Delaying care, they may present with more complications, experts say
MONDAY, Dec. 15 (HealthDay News) -- Patients lacking adequate health insurance are more like to fare poorly after a diagnosis of the painful and sometimes deadly intestinal condition known as diverticulitis, a new study finds.
In fact, insurance status may explain long-observed disparities in outcomes between black and white patients with the ailment, the researchers say.
"Uninsured patients are more likely to present in a more complicated status," meaning that they have delayed seeking treatment, said David C. Chang, an assistant professor of surgery at Johns Hopkins University and senior author of a report in the December issue of the Archives of Surgery.
In fact, he said, "Uninsured patients are 164 percent more likely to die after [diverticulitis] surgery than insured patients."
Diverticulitis involves the inflammation and infection of small pockets that form in the intestine. Complications of the condition include bowel obstruction, hemorrhage or perforation of the intestine. More than 200,000 Americans are hospitalized each year for diverticulitis, which becomes more common as people age. It accounts for more than $300 million in U.S. health costs each year.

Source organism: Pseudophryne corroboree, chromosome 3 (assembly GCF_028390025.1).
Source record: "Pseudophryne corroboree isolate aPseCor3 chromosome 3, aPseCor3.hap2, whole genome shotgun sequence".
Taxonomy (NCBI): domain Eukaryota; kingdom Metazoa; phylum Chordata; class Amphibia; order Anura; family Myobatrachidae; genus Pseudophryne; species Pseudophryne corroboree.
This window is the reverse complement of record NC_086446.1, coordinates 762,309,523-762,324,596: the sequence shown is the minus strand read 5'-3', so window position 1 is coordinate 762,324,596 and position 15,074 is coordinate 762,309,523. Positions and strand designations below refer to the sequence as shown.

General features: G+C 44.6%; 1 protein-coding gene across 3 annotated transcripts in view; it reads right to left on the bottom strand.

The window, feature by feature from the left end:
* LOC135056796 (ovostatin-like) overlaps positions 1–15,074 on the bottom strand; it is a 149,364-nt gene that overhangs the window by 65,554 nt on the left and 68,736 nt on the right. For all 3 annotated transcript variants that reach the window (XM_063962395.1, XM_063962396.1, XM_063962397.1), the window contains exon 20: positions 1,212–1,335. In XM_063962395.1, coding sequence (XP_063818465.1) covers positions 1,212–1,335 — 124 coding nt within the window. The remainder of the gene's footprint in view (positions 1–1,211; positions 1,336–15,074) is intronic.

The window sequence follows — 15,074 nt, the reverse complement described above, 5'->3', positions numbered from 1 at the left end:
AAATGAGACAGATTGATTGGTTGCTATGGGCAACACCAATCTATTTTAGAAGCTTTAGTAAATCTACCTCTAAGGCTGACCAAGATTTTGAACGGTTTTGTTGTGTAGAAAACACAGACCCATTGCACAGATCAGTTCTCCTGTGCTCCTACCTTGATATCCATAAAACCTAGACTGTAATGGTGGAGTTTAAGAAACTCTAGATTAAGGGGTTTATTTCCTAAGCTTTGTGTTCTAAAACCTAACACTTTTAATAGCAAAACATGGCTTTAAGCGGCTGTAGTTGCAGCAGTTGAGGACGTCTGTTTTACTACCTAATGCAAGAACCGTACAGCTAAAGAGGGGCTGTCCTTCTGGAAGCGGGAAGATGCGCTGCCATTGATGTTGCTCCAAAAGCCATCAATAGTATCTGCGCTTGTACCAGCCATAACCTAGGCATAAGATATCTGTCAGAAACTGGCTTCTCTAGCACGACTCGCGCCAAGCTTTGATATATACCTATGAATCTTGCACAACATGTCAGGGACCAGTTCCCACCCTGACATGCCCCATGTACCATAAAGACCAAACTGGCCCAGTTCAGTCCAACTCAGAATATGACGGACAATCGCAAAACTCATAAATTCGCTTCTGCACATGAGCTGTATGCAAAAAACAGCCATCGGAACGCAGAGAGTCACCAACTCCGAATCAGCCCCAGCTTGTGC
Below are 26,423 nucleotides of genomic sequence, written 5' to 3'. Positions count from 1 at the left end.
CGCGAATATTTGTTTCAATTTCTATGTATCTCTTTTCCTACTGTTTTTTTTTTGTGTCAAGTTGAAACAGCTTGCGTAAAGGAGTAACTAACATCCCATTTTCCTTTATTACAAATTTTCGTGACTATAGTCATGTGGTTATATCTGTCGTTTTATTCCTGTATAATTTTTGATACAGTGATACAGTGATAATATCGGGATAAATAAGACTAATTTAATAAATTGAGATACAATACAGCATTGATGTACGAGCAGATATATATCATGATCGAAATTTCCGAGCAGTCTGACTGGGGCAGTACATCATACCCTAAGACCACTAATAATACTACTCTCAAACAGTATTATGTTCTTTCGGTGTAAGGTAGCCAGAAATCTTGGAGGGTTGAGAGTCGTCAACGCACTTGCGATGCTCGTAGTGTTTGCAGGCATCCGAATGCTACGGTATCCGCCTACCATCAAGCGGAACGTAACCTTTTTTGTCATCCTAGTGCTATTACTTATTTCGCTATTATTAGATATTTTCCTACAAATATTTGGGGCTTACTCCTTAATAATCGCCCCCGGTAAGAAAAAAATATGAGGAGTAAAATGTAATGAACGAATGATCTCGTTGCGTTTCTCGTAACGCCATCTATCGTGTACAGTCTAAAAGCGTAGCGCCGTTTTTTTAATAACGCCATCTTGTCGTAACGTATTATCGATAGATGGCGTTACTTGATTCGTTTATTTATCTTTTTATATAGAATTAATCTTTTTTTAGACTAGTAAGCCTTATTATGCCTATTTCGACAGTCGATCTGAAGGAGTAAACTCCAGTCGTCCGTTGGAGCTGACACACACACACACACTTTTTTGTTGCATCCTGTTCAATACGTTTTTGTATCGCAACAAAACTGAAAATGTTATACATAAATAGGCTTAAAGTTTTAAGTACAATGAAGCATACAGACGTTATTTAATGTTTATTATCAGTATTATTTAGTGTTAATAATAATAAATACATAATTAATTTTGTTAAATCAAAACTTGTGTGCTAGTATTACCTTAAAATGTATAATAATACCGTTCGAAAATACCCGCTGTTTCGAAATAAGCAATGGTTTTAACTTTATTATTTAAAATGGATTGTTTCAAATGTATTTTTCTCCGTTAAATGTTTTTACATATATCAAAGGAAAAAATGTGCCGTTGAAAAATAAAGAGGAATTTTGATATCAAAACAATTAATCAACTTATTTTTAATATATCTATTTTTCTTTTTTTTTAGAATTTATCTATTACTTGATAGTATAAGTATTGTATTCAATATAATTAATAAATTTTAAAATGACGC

Diverticulitis is also one of many conditions for which poorer results have been reported for blacks than for whites.
However, the Johns Hopkins analysis of nationwide data found that "insurance is a bigger issue than race," said Chang.
Chang was a member of a group led by Dr. Anne O. Lidor, an assistant professor of surgery at Hopkins. Her team studied information on more than 45,500 people treated for diverticulitis between 1999 and 2003.
Race was not associated with the type of surgical treatment received for diverticulitis, the researchers reported.
"In contrast, insurance status did correlate with the type of t
All rights reserved